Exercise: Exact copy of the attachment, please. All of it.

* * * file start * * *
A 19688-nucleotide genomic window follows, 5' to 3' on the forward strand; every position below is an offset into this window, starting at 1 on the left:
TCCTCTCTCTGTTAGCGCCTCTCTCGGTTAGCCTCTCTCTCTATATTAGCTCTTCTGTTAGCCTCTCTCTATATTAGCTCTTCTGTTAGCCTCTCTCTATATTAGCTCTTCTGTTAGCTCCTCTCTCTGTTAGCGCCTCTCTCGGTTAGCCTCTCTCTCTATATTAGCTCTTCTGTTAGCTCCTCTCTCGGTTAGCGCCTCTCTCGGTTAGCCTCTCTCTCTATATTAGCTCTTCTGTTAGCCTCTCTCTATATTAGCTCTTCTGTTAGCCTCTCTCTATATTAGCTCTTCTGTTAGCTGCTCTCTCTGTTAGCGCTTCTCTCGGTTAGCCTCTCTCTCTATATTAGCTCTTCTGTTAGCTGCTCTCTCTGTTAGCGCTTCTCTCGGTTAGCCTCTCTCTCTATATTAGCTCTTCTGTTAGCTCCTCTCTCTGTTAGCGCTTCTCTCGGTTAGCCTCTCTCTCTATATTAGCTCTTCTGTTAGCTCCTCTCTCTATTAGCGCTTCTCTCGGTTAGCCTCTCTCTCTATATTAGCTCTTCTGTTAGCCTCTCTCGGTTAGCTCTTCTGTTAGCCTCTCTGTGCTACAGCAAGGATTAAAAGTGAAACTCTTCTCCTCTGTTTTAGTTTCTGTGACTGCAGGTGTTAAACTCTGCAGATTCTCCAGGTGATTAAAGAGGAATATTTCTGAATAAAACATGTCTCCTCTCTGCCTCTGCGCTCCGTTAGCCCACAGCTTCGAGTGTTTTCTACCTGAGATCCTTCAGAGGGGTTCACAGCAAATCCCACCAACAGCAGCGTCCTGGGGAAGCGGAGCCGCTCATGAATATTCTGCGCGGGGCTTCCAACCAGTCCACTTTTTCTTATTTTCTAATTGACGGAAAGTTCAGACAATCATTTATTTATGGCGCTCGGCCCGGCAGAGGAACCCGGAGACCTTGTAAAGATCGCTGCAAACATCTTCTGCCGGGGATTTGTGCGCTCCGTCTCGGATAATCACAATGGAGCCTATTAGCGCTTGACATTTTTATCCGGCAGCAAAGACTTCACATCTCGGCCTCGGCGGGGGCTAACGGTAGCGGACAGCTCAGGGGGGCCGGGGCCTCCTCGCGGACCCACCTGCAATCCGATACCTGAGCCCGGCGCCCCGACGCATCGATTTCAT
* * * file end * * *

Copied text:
A 19688-nucleotide genomic window follows, 5' to 3' on the forward strand; every position below is an offset into this window, starting at 1 on the left:
TCCTCTCTCTGTTAGCGCCTCTCTCGGTTAGCCTCTCTCTCTATATTAGCTCTTCTGTTAGCCTCTCTCTATATTAGCTCTTCTGTTAGCCTCTCTCTATATTAGCTCTTCTGTTAGCTCCTCTCTCTGTTAGCGCCTCTCTCGGTTAGCCTCTCTCTCTATATTAGCTCTTCTGTTAGCTCCTCTCTCGGTTAGCGCCTCTCTCGGTTAGCCTCTCTCTCTATATTAGCTCTTCTGTTAGCCTCTCTCTATATTAGCTCTTCTGTTAGCCTCTCTCTATATTAGCTCTTCTGTTAGCTGCTCTCTCTGTTAGCGCTTCTCTCGGTTAGCCTCTCTCTCTATATTAGCTCTTCTGTTAGCTGCTCTCTCTGTTAGCGCTTCTCTCGGTTAGCCTCTCTCTCTATATTAGCTCTTCTGTTAGCTCCTCTCTCTGTTAGCGCTTCTCTCGGTTAGCCTCTCTCTCTATATTAGCTCTTCTGTTAGCTCCTCTCTCTATTAGCGCTTCTCTCGGTTAGCCTCTCTCTCTATATTAGCTCTTCTGTTAGCCTCTCTCGGTTAGCTCTTCTGTTAGCCTCTCTGTGCTACAGCAAGGATTAAAAGTGAAACTCTTCTCCTCTGTTTTAGTTTCTGTGACTGCAGGTGTTAAACTCTGCAGATTCTCCAGGTGATTAAAGAGGAATATTTCTGAATAAAACATGTCTCCTCTCTGCCTCTGCGCTCCGTTAGCCCACAGCTTCGAGTGTTTTCTACCTGAGATCCTTCAGAGGGGTTCACAGCAAATCCCACCAACAGCAGCGTCCTGGGGAAGCGGAGCCGCTCATGAATATTCTGCGCGGGGCTTCCAACCAGTCCACTTTTTCTTATTTTCTAATTGACGGAAAGTTCAGACAATCATTTATTTATGGCGCTCGGCCCGGCAGAGGAACCCGGAGACCTTGTAAAGATCGCTGCAAACATCTTCTGCCGGGGATTTGTGCGCTCCGTCTCGGATAATCACAATGGAGCCTATTAGCGCTTGACATTTTTATCCGGCAGCAAAGACTTCACATCTCGGCCTCGGCGGGGGCTAACGGTAGCGGACAGCTCAGGGGGGCCGGGGCCTCCTCGCGGACCCACCTGCAATCCGATACCTGAGCCCGGCGCCCCGACGCATCGATTTCAT